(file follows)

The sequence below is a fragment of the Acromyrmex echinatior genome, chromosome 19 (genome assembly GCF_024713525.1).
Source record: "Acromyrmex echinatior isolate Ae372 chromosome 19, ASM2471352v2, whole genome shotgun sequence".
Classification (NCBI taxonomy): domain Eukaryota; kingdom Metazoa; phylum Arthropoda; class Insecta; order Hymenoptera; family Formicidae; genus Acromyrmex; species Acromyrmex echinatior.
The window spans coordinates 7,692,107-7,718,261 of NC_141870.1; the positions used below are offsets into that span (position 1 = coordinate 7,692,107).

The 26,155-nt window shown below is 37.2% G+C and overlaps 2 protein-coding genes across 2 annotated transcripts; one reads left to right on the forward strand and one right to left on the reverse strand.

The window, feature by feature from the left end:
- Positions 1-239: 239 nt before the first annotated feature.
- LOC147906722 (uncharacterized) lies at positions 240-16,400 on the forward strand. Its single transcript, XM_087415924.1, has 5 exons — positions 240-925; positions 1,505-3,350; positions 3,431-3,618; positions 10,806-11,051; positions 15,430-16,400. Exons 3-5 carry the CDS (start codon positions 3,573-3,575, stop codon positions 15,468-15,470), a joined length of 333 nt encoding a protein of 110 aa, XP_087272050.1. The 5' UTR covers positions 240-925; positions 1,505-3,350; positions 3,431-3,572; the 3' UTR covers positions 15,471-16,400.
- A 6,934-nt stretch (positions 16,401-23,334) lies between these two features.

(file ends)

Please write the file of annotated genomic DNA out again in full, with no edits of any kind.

The sequence below is a fragment of the Acromyrmex echinatior genome, chromosome 19 (genome assembly GCF_024713525.1).
Source record: "Acromyrmex echinatior isolate Ae372 chromosome 19, ASM2471352v2, whole genome shotgun sequence".
Classification (NCBI taxonomy): domain Eukaryota; kingdom Metazoa; phylum Arthropoda; class Insecta; order Hymenoptera; family Formicidae; genus Acromyrmex; species Acromyrmex echinatior.
The window spans coordinates 7,692,107-7,718,261 of NC_141870.1; the positions used below are offsets into that span (position 1 = coordinate 7,692,107).

The 26,155-nt window shown below is 37.2% G+C and overlaps 2 protein-coding genes across 2 annotated transcripts; one reads left to right on the forward strand and one right to left on the reverse strand.

The window, feature by feature from the left end:
- Positions 1-239: 239 nt before the first annotated feature.
- LOC147906722 (uncharacterized) lies at positions 240-16,400 on the forward strand. Its single transcript, XM_087415924.1, has 5 exons — positions 240-925; positions 1,505-3,350; positions 3,431-3,618; positions 10,806-11,051; positions 15,430-16,400. Exons 3-5 carry the CDS (start codon positions 3,573-3,575, stop codon positions 15,468-15,470), a joined length of 333 nt encoding a protein of 110 aa, XP_087272050.1. The 5' UTR covers positions 240-925; positions 1,505-3,350; positions 3,431-3,572; the 3' UTR covers positions 15,471-16,400.
- A 6,934-nt stretch (positions 16,401-23,334) lies between these two features.